You've probably realized, by now, that I dislike postseason preview articles. I don't mind writing them or reading them because it's something to do, but they're fairly useless. Once the first website/outlet clarifies the misconceptions about the teams involved, that's really all we need to know, right? Then it's just a matter of picking out "things to watch for" when you sit down at 8:00 or whenever, tonight, to watch the game.
For many reasons, the White Sox are being viewed as the sensible pick, based on the scheduling crisis, the pitching staffs, and everything else.
Of course, this is October, and there are some brave souls from around the internet who are going with the Angels. Here are some picks from various places:
Peter Gammons - White Sox in 6
Jayson Stark - Angels in 7
Jerry Crasnik - White Sox in 7
Buster Olney - Angels in 6
Jim Caple - White Sox in 6
Steve Phillips - White Sox in 5
Gary Gillette - White Sox in 7
Eric Neel - Angels in 6
Pedro Gomez - Angels in 6
Gary Miller - Angels in 5
Aaron Gleeman - White Sox in 7
Joe Sheehan - Angels in 7
Please, feel free to comment in your predictions. I won't make one (although my two from the first round were right, by virtue of luck).
So, essentially, everyone's all over the place. That's good for discussion and such, but its bad for buying stocks and gambling and all sorts of other things that we like to do when we try and forecast the future.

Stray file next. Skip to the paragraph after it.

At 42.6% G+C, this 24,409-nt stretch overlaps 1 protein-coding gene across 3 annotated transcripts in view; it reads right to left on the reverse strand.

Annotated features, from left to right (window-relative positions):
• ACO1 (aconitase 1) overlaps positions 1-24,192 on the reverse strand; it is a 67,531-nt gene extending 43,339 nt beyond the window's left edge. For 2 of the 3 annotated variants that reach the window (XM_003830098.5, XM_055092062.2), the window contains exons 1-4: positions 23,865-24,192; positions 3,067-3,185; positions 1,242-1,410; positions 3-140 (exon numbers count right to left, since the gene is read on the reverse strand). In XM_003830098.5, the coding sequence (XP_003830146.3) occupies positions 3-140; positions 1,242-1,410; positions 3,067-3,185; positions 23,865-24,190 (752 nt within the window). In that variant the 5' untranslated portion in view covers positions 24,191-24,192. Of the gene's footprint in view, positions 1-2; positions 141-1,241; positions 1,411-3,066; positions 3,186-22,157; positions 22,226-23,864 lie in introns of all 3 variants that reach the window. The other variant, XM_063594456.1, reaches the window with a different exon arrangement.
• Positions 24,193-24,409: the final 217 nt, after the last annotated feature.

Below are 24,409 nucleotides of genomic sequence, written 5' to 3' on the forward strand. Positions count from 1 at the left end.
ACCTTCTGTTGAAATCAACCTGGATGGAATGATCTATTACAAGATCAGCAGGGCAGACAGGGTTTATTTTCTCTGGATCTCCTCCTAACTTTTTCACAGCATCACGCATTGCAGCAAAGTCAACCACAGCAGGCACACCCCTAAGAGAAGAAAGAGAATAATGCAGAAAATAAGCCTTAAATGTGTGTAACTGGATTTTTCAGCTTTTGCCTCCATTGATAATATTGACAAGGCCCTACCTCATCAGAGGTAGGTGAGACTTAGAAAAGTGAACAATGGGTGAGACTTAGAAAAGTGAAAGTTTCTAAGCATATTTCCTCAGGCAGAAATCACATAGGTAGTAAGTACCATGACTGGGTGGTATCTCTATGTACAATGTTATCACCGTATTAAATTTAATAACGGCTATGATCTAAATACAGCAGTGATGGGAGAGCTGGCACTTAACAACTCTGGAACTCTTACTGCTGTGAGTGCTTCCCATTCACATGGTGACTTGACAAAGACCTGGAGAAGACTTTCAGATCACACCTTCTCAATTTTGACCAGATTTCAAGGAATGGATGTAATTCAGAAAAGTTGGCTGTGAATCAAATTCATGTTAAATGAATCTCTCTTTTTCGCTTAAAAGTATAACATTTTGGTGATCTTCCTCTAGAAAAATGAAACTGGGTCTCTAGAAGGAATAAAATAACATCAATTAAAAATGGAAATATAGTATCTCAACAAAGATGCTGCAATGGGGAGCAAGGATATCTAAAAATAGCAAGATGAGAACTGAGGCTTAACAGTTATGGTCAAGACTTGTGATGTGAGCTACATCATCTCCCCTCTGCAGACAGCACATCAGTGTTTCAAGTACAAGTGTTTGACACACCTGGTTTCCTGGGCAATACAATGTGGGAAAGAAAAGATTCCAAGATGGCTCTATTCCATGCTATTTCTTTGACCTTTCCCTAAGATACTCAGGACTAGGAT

I'll go on record as saying that I don't think that the travel thing is going to be a huge issue. It's more the inability to set the rotation that will hurt the Angels. Paul Byrd and TBA will be matching up against Jose Contreras and Mark Buerhle, in Chicago, for Games 1 and 2. The White Sox will be heavy favorites in both games (they're at -190 now, for Game 1).
No matter how you slice this, it's a disadvantage for the Angels. Worse, though, is that Colon and Washburn are both questionable for the series. The Angels live by their pitching, which is balanced and above average. They'll be facing a weak-hitting team but one of the best pitching staffs in the league.
Perhaps the best news I heard in the last few days was that Baseball-Reference.com updated its site with the 2005 stats. This is a great development and it makes comparisons a bit easier.
OPS+ ERA+ Angels 98 114 White Sox 95 123 Yankees 111 98 Red Sox 114 93I included the Yankees and Red Sox in there for the sake of showing "what might have been."
These teams are quite similar. They both have below-average offenses and very, very good pitching, with the White Sox as the more extreme version of the two. More of the Angels' value in pitching comes from their bullpen (they have a 3.43 component-ERA and the Sox have a 3.70 ERA), and the White Sox' starters have been solid all year (but much better in the first half).
Somebody online mentioned how they'd prefer to see a series between the Yankees and White Sox rather than the Angels and White Sox because these two teams are so similar. They score runs differently, I think, but otherwise, they're much the same team. (The White Sox rely on the longball more than the Angels do; the Angels steal bases very efficiently, which the White Sox do NOT do. They also hit very well with RISP this year, for some reason.)
The teams are about equal. Injuries, homefield, and rest favor the Sox. I don't know if that's enough to overcome the inevitable variations in a 7-game series.
If you like to gamble, stay away from this series.